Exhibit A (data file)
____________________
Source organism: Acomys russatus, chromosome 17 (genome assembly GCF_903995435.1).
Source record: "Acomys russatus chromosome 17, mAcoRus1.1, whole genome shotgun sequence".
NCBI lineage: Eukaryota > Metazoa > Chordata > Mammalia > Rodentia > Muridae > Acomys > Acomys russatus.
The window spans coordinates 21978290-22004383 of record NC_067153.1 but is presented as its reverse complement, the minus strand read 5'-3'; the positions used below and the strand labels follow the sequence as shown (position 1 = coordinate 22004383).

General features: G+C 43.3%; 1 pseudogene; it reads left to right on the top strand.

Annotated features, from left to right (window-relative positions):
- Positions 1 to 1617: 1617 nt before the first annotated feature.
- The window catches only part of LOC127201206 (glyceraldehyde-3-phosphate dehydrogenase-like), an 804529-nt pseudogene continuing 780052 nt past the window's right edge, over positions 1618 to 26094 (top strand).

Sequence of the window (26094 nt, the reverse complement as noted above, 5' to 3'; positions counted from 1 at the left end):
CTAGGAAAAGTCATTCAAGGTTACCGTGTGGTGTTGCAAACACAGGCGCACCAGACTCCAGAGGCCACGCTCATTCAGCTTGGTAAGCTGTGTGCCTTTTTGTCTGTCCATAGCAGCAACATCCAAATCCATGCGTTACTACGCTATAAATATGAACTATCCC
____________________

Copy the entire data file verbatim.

Source organism: Acomys russatus, chromosome 17 (genome assembly GCF_903995435.1).
Source record: "Acomys russatus chromosome 17, mAcoRus1.1, whole genome shotgun sequence".
NCBI lineage: Eukaryota > Metazoa > Chordata > Mammalia > Rodentia > Muridae > Acomys > Acomys russatus.
The window spans coordinates 21978290-22004383 of record NC_067153.1 but is presented as its reverse complement, the minus strand read 5'-3'; the positions used below and the strand labels follow the sequence as shown (position 1 = coordinate 22004383).

General features: G+C 43.3%; 1 pseudogene; it reads left to right on the top strand.

Annotated features, from left to right (window-relative positions):
- Positions 1 to 1617: 1617 nt before the first annotated feature.
- The window catches only part of LOC127201206 (glyceraldehyde-3-phosphate dehydrogenase-like), an 804529-nt pseudogene continuing 780052 nt past the window's right edge, over positions 1618 to 26094 (top strand).

Sequence of the window (26094 nt, the reverse complement as noted above, 5' to 3'; positions counted from 1 at the left end):
CTAGGAAAAGTCATTCAAGGTTACCGTGTGGTGTTGCAAACACAGGCGCACCAGACTCCAGAGGCCACGCTCATTCAGCTTGGTAAGCTGTGTGCCTTTTTGTCTGTCCATAGCAGCAACATCCAAATCCATGCGTTACTACGCTATAAATATGAACTATCCC